After a raging row that forced Salman Rushdie to keep away last year, this year's Jaipur Literature Festival kicked off to a peaceful start amidst tight security with overriding sentiments favouring independent space for authors and the need to defend the freedom of speech.
Even this year's edition, the eighth since 2005, is not free from controversies with both Muslim and right-wing Hindu organisations raking up issues but festival organiser Sanjoy Roy made it clear that they would not be "bullied" by anyone.
While Hindu organisations are opposed to participation of Pakistani authors, Muslim organisations want that four authors who had reportedly read out from Salman Rushdie's Satanic Verses last year should be kept out.
Rushdie, whose presence in the festival was strongly opposed and led to his calling off the visit to India last year, himself remarked in Delhi on Thursday that "it is cultural emergency. Well it is a different emergency."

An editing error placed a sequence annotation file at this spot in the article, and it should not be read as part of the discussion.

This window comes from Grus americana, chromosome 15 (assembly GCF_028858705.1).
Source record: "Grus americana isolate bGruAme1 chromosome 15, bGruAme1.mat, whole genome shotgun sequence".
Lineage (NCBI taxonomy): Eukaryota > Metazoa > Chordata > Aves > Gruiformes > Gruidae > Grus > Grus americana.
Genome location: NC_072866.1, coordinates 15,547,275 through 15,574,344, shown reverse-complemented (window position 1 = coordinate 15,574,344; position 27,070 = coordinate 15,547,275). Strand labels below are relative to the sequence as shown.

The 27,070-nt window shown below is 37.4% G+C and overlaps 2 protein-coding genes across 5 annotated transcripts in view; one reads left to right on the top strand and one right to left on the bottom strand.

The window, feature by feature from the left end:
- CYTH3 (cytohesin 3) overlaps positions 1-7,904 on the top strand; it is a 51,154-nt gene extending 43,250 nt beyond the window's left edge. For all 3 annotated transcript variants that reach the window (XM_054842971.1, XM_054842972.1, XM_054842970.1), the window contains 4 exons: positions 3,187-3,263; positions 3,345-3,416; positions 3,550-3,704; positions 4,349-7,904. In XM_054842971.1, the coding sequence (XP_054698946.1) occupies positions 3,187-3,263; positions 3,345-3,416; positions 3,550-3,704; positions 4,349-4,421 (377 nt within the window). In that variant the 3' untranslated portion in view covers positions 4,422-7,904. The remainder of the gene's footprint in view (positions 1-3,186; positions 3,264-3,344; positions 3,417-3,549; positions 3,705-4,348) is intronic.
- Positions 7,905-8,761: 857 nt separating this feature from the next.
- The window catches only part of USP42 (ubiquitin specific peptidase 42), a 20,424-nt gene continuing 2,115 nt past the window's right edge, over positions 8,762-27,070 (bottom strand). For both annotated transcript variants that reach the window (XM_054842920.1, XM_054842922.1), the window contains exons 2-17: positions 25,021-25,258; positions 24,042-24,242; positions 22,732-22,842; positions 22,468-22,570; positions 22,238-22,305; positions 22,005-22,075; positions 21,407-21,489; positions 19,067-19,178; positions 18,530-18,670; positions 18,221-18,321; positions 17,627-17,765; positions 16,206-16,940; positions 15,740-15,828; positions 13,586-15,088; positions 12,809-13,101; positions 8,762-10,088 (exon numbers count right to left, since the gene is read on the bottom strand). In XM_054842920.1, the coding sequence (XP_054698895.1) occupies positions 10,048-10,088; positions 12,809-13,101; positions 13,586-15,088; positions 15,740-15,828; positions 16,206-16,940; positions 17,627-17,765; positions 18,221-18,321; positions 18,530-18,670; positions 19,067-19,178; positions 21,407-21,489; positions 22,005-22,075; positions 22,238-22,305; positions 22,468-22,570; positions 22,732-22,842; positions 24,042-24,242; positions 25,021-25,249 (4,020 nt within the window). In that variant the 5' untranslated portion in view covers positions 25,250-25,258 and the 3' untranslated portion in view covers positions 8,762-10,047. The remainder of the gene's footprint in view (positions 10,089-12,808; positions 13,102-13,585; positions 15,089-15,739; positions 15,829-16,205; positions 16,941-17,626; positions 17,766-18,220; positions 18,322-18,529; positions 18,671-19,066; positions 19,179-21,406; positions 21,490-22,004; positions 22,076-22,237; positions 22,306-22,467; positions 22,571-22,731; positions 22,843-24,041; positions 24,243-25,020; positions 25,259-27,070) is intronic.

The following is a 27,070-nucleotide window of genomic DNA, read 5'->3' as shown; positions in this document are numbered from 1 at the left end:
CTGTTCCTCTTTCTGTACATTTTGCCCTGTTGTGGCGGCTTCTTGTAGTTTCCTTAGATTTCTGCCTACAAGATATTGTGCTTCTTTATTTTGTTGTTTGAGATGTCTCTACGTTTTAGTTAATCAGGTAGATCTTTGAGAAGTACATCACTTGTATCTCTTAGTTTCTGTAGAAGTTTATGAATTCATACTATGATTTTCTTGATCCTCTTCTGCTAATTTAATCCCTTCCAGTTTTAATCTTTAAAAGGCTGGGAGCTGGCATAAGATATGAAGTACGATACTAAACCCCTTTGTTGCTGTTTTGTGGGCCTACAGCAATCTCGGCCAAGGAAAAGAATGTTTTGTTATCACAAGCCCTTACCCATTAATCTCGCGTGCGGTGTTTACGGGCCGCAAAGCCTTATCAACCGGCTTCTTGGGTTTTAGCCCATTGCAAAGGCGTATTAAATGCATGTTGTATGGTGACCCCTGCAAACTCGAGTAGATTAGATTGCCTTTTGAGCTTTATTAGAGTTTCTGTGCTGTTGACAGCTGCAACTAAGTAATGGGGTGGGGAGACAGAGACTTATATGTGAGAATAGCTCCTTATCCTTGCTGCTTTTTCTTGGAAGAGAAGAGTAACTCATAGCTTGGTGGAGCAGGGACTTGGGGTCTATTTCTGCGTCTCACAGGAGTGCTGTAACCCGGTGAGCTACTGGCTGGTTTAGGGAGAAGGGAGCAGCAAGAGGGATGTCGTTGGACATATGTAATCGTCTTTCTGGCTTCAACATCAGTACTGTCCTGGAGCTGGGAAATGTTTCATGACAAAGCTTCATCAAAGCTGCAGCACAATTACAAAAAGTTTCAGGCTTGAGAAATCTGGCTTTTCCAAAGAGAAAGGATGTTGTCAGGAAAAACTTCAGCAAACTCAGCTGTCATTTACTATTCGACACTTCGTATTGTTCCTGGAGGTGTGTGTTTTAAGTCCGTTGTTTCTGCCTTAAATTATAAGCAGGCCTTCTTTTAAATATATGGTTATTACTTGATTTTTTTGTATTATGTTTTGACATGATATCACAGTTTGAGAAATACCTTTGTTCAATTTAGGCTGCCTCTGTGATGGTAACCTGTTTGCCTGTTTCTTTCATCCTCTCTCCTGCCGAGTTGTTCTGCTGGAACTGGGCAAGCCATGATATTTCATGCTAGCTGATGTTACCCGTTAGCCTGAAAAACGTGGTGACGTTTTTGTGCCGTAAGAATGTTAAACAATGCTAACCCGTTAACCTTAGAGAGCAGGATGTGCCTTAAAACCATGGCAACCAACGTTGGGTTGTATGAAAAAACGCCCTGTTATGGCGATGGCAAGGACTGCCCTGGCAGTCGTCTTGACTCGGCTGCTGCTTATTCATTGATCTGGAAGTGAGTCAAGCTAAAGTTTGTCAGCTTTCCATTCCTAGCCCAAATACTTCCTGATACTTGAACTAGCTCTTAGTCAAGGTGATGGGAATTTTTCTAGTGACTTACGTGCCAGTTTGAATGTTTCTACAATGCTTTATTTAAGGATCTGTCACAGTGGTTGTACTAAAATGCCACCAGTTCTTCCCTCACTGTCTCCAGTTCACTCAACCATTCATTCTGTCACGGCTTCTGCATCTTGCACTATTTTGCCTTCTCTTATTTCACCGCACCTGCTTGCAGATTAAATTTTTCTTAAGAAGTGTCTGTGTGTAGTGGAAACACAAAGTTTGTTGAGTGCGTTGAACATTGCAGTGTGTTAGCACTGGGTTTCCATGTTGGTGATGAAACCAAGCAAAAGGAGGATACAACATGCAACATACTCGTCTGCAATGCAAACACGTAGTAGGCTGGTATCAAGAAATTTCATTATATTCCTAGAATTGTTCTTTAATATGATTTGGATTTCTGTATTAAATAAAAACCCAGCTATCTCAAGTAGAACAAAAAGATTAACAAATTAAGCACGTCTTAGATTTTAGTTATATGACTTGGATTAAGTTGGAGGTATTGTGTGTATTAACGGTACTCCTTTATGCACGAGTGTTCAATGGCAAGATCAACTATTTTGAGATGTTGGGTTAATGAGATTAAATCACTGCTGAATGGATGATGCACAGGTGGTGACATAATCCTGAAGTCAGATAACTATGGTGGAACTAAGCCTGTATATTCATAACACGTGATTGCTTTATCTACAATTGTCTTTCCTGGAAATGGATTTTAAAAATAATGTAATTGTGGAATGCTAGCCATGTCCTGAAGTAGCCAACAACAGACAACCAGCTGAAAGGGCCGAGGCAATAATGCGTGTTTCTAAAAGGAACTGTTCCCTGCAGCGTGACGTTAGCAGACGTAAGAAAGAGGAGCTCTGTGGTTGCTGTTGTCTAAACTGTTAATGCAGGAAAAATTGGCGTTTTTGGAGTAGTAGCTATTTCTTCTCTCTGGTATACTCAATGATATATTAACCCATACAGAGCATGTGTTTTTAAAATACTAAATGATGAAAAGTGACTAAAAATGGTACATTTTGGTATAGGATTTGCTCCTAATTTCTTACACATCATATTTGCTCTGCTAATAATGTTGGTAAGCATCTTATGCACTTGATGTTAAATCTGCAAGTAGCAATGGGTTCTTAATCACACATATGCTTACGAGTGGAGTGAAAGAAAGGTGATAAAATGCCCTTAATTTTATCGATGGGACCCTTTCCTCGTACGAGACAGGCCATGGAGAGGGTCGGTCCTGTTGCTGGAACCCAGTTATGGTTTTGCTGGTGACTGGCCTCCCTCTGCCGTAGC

But, the organisers remained unfazed over controversies and Rajashthan Chief Minister Ashok Gehlot appealed against politicising the visit of the Pakistani authors. He promised adequate security for the meet.
"We are against terrorism of mind and all kinds. We are not ready to be bullied. We have an extremely good Constitution and we need to stick to its principles. We cannot allow the agenda of India to be hijacked by any group," said festival producer Sanjoy Roy.
"Authors don't write to please. We should allow them the independent space to write," he said.
Opening the meet Magsaysay-award winning Bengali author and human rights activist Mahashweta Devi in her keynote speech championed the common man's right to dream. "The right to dream should be the first fundamental right of people. That is my fight, my dream in life and literature," she said in her speech titled "O to Live Again" at the sprawling grounds of the Diggi Palace lawns, the venue of the five-day literary jamboree.